The ensuing scene could have been mistaken for Syria or Yemen. Footage posted on social media Thursday showed burning vehicles spewing black smoke, heavily armed gunmen blocking roads, dead bodies strewn in the streets, and residents fleeing for cover amid high-caliber gunfire.

Armed with military-grade weapons and driving custom-built armored vehicles, cartel henchmen targeted security forces throughout Culiacan, launching more than one dozen separate attacks on Mexican security forces. They captured and held hostage eight soldiers, then kidnapped their families. Amid the fighting, an unknown number of inmates escaped from a nearby prison. At least eight people were killed and more than a dozen were injured.

The eight-hour battle ended when government forces, outgunned and surrounded, without reinforcements or a way to retreat, received an order directly from Mexican President Andres Manuel Lopez Obrador to release their prisoner and surrender. Lopez Obrador later defended this decision, insisting that his security strategy is working and saying, "Many people were at risk and it was decided to protect people's lives. I agreed with that, because we don't do massacres, that's over."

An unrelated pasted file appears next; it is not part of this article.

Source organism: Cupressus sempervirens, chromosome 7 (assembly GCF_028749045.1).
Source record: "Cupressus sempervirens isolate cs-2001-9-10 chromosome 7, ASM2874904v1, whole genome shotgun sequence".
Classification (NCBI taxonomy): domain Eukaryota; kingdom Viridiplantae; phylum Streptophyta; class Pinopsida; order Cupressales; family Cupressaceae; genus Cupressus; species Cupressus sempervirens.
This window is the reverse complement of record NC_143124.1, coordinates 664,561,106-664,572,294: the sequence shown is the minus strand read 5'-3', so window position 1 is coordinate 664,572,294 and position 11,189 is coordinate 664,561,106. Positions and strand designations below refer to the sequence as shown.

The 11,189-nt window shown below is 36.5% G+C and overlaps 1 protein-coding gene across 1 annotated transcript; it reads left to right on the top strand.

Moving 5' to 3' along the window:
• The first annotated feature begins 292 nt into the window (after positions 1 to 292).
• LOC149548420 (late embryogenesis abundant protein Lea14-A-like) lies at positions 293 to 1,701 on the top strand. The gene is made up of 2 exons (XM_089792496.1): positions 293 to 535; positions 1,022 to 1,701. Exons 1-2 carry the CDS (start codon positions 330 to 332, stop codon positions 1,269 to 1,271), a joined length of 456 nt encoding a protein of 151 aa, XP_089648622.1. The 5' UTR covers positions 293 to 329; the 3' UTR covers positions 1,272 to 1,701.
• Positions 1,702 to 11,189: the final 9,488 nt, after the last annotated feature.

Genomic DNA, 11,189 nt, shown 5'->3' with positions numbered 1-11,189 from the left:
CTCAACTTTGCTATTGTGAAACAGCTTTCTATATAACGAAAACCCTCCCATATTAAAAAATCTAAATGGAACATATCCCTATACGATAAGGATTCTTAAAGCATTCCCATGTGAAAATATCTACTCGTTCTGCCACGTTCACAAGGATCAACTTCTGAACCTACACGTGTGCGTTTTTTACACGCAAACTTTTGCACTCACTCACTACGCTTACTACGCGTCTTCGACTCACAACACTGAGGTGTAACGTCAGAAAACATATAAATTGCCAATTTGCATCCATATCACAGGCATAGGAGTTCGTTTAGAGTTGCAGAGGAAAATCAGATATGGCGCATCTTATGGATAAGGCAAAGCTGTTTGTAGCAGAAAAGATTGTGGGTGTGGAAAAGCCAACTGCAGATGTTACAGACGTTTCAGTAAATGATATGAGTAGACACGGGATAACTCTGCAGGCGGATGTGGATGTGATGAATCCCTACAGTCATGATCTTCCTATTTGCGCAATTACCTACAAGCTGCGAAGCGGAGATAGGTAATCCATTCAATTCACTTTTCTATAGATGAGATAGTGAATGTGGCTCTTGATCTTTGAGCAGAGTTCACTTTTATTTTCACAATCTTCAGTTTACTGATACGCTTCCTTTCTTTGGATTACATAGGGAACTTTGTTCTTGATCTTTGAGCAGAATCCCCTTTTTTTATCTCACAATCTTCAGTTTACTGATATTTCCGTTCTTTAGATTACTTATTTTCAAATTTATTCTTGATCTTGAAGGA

If the government isn't willing to fight and win decisive battles against the drug cartels -- and the people aren't willing to support and contribute to victory -- then the Mexican state has already collapsed for all intents and purposes. This will get worse before it gets better.


Everyone is up-in-arms over President Trump's decision to stop supporting the Kurds on the border between Turkey and Syria. On the face, it seems both morally wrong and a geopolitical mistake. However, John Robinson points out that the Kurds are our partners, not allies, and we've been playing fast and loose in the region for a long time.